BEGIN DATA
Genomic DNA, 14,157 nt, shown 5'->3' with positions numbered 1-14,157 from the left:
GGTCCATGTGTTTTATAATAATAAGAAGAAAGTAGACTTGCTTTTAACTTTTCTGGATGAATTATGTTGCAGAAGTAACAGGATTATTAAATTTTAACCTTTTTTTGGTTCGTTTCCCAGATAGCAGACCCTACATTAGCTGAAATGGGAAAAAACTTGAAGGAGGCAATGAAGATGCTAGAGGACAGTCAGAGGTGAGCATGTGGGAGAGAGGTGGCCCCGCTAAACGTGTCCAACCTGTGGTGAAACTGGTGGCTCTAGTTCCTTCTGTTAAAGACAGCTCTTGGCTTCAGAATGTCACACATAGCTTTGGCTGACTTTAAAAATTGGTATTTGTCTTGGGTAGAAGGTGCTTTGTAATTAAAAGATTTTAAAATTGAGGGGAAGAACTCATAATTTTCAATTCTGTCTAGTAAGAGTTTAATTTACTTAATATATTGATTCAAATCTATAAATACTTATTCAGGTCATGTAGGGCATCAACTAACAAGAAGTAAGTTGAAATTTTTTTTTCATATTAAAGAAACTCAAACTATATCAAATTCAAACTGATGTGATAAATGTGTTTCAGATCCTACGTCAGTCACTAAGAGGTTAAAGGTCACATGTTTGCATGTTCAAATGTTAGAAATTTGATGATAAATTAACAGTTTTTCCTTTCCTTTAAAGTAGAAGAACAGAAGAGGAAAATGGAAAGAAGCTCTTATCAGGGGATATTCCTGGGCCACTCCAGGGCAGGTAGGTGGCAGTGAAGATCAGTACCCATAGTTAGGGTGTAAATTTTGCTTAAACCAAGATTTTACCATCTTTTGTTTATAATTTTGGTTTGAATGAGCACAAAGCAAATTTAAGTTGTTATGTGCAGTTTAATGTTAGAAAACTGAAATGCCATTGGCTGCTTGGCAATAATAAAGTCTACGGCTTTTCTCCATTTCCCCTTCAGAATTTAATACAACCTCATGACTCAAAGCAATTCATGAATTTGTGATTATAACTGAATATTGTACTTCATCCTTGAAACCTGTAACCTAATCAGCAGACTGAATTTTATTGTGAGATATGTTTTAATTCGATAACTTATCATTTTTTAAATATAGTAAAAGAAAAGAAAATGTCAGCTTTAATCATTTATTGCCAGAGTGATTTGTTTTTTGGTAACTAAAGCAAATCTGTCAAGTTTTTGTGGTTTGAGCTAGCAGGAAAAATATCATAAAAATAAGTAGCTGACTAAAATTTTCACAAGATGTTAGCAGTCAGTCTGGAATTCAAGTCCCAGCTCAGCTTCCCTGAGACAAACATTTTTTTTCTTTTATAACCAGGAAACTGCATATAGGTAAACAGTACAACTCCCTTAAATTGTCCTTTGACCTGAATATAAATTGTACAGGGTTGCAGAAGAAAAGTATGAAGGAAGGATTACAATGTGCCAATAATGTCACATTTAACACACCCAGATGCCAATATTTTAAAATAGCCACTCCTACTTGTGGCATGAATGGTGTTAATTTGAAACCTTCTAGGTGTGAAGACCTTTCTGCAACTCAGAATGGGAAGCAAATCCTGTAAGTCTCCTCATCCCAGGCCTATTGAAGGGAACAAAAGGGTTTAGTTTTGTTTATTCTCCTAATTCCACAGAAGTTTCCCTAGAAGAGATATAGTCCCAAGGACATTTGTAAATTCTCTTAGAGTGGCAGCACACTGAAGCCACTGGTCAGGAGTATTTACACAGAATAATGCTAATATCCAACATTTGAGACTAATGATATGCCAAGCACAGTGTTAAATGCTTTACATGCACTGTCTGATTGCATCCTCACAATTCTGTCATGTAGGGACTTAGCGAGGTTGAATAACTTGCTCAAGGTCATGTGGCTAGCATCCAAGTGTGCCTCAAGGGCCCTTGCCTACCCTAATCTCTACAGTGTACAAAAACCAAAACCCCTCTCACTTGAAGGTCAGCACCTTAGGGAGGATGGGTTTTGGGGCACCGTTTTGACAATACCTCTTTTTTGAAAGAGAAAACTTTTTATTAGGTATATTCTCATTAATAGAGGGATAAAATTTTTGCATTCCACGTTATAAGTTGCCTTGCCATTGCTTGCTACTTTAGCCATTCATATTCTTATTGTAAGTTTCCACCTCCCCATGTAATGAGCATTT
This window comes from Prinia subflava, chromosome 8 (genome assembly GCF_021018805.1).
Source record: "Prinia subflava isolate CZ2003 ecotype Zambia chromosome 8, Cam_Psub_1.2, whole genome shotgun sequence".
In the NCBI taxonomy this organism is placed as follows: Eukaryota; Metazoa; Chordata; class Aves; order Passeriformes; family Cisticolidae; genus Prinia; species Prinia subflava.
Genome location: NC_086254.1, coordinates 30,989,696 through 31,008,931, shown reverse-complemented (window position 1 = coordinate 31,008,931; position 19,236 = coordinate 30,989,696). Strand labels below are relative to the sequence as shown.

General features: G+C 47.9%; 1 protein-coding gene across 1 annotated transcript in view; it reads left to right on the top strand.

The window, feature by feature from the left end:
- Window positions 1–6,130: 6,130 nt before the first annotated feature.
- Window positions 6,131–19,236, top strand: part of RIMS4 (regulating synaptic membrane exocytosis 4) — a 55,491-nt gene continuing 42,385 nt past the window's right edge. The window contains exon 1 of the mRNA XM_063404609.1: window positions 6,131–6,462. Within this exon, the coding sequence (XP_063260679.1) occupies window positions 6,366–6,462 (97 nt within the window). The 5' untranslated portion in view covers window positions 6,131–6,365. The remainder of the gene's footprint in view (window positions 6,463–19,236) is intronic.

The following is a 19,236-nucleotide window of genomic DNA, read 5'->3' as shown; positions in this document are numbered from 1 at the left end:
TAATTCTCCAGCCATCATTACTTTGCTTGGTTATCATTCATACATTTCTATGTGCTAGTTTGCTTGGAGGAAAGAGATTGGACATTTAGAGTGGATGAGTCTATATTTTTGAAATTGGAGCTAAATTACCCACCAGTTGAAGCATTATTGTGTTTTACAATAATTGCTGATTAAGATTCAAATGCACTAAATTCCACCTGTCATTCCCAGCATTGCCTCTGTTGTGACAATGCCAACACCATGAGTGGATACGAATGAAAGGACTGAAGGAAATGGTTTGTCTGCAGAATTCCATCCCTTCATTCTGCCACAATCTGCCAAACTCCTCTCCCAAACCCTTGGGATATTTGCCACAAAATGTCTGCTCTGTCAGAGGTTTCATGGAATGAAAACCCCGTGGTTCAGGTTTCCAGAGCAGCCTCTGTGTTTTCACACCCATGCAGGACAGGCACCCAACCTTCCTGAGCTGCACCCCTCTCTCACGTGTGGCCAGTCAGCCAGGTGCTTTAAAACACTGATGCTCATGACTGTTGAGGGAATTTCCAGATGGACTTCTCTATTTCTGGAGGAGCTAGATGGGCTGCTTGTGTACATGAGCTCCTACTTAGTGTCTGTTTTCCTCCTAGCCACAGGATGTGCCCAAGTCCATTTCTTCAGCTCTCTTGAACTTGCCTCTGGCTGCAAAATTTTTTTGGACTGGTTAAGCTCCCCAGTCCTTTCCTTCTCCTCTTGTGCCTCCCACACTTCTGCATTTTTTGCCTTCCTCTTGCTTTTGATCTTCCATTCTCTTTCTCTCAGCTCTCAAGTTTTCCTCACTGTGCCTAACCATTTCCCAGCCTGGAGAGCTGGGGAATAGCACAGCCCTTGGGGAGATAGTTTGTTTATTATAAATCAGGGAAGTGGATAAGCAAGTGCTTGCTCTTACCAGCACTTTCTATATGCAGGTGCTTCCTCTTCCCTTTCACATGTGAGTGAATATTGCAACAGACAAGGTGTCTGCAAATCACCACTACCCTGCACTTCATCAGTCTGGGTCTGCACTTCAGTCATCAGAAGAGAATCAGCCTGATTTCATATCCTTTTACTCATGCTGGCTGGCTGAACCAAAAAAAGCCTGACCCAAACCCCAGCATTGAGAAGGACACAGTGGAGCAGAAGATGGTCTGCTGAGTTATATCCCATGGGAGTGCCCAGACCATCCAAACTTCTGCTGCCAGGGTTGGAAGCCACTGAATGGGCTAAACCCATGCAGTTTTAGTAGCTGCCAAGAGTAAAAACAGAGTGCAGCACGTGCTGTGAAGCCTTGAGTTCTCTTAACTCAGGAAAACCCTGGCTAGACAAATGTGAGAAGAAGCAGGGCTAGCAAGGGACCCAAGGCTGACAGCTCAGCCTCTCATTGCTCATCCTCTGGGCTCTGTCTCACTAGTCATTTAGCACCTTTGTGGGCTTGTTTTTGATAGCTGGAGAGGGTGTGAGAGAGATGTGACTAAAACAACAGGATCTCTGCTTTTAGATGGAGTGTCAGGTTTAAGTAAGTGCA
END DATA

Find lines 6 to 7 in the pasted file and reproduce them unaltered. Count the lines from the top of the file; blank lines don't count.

Genome location: NC_086254.1, coordinates 30,989,696 through 31,008,931, shown reverse-complemented (window position 1 = coordinate 31,008,931; position 19,236 = coordinate 30,989,696). Strand labels below are relative to the sequence as shown.

General features: G+C 47.9%; 1 protein-coding gene across 1 annotated transcript in view; it reads left to right on the top strand.